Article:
Air Force launches review after failing to enter Texas shooter’s criminal history in FBI database

 

SEE ALSO: Senator demands Pentagon report more names to gun background check system

The Air Force announced Monday it had launched an investigation into its handling of criminal records in the aftermath of Sunday’s mass shooting at the First Baptist Church in Sutherland Springs, Texas, which left 26 dead.

In a statement, USAF spokeswoman Ann Stefanek said that Air Force Secretary Heather Wilson and Air Force Chief of Staff Gen. David Goldfein had directed the Air Force Office of the Inspector General to conduct a “complete review.”

“The Service will also conduct a comprehensive review of Air Force databases to ensure records in other cases have been reported correctly,” said the statement. “The Air Force has also requested that the Department of Defense Inspector General review records and procedures across the Department of Defense.”
Authorities said Monday that Kelley had purchased four firearms—one per year in 2014, 2015, 2016 and 2017—and Academy Sports & Outdoors said that he bought two guns from their two San Antonio locations in 2016 and 2017.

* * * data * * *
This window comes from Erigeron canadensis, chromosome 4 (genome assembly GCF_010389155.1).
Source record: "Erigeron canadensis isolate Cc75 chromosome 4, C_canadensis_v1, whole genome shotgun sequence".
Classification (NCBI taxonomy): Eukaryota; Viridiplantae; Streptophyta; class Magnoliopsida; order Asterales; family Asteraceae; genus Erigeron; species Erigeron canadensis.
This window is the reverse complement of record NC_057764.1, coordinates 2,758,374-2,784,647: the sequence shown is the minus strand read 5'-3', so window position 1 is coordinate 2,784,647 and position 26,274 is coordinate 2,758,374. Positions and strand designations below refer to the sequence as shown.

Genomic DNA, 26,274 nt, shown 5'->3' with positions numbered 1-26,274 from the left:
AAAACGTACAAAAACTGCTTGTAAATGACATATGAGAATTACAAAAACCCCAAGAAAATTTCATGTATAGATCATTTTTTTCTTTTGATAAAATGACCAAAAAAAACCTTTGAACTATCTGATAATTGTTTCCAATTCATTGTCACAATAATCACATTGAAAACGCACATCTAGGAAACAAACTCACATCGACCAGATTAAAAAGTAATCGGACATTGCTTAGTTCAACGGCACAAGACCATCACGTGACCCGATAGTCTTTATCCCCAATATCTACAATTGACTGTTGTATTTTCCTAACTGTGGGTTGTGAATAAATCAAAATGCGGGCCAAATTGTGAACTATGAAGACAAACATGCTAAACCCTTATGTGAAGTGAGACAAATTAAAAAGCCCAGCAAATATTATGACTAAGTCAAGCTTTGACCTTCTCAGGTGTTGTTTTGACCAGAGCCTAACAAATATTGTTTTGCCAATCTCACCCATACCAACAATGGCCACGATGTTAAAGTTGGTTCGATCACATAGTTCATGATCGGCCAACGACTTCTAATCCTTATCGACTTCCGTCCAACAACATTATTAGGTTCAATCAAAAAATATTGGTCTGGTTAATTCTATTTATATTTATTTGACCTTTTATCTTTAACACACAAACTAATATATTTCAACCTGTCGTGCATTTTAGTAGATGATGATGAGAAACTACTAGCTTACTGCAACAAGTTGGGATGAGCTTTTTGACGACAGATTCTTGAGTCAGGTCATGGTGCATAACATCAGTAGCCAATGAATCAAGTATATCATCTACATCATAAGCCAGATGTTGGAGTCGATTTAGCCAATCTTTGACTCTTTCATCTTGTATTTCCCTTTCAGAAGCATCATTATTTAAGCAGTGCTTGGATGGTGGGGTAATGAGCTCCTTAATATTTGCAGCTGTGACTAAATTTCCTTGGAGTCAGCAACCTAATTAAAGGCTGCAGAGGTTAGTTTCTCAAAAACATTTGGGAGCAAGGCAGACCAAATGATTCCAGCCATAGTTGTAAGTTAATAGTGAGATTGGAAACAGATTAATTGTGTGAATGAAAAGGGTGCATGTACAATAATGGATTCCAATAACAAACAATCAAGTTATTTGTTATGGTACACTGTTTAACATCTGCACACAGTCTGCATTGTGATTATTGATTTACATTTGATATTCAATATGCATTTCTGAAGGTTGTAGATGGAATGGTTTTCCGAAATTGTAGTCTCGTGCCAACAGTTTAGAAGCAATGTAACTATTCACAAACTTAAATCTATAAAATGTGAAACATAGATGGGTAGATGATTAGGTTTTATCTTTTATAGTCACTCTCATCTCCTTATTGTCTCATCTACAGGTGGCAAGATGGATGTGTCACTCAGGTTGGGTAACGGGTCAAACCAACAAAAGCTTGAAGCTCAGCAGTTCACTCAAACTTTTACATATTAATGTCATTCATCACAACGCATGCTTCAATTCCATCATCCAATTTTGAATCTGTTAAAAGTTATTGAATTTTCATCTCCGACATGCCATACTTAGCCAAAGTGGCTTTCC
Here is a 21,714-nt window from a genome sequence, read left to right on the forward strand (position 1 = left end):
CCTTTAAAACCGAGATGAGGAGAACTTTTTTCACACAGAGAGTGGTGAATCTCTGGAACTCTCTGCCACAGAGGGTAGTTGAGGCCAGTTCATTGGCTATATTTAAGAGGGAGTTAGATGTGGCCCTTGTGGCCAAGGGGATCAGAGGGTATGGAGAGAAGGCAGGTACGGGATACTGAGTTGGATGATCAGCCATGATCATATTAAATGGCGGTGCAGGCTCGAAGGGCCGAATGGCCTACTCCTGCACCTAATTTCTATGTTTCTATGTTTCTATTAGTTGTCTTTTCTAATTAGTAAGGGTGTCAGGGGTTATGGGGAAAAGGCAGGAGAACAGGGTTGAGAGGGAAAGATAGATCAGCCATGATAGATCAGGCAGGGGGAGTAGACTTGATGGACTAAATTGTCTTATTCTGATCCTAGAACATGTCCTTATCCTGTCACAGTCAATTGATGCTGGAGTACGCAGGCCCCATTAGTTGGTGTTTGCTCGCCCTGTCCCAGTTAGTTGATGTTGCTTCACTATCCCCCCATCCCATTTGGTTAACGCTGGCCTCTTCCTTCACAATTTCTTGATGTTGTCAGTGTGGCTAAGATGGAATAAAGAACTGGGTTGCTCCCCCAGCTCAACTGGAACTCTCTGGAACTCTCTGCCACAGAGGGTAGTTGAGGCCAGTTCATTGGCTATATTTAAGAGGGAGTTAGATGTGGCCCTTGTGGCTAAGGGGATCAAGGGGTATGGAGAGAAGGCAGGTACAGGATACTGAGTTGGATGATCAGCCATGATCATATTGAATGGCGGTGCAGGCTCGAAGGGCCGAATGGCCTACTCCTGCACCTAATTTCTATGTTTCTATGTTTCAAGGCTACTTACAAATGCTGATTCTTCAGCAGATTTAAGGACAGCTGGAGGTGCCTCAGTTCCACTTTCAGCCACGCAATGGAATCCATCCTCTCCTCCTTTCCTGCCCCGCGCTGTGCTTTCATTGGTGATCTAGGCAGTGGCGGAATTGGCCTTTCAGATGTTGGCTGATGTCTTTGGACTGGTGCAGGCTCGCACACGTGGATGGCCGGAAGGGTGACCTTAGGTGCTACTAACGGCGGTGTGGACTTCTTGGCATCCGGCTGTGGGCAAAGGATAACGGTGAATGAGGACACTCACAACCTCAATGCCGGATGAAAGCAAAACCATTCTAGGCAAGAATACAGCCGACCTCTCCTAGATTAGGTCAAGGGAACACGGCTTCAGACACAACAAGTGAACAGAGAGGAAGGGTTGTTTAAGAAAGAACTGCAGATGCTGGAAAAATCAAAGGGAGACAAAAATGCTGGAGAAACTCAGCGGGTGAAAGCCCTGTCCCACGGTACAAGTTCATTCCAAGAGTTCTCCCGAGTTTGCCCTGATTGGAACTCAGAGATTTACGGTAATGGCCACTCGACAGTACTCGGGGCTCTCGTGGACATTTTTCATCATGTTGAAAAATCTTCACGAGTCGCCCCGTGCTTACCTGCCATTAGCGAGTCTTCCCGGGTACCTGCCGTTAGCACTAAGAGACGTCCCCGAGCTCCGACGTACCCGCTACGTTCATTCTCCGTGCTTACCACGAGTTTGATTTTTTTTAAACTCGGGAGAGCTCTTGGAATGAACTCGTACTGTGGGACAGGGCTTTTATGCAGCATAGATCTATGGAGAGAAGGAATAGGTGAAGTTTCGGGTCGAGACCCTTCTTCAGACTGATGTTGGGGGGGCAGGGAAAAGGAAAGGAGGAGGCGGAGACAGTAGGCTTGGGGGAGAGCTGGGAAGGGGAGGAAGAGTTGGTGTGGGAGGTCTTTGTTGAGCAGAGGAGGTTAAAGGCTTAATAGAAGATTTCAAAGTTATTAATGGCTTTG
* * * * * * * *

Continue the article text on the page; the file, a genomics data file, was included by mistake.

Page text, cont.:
“Based on information we received from law enforcement, we confirmed that the suspect purchased two firearms from two San Antonio locations, one in 2016 and one in 2017,” said a company statement. “We also confirmed that both sales were approved by the National Instant Criminal Background Check System. We are cooperating with law enforcement as they investigate further.”

One of the weapons, a Ruger AR-556 rifle, was used in the attack on the small church, which held about 60 worshipers.

A local man identified by authorities as a “good Samaritan” fired on the suspect as he left the building.

The suspect then fled in his Ford Expedition and veered off the road a short time later, then died as a result of what authorities said appeared to be a self-inflicted gunshot wound.

Kelley pleaded guilty during the 2012 court-martial to assaulting his then-wife and stepson, and was sentenced to up to five years confinement, but wound up serving 12 months, according to National Public Radio.

He left the military in 2014 after receiving a “bad-conduct discharge.”

Those convicted of domestic violence or receiving a dishonorable discharge from the military—which is not the same as a bad-conduct discharge—are prohibited under federal law from purchasing firearms.

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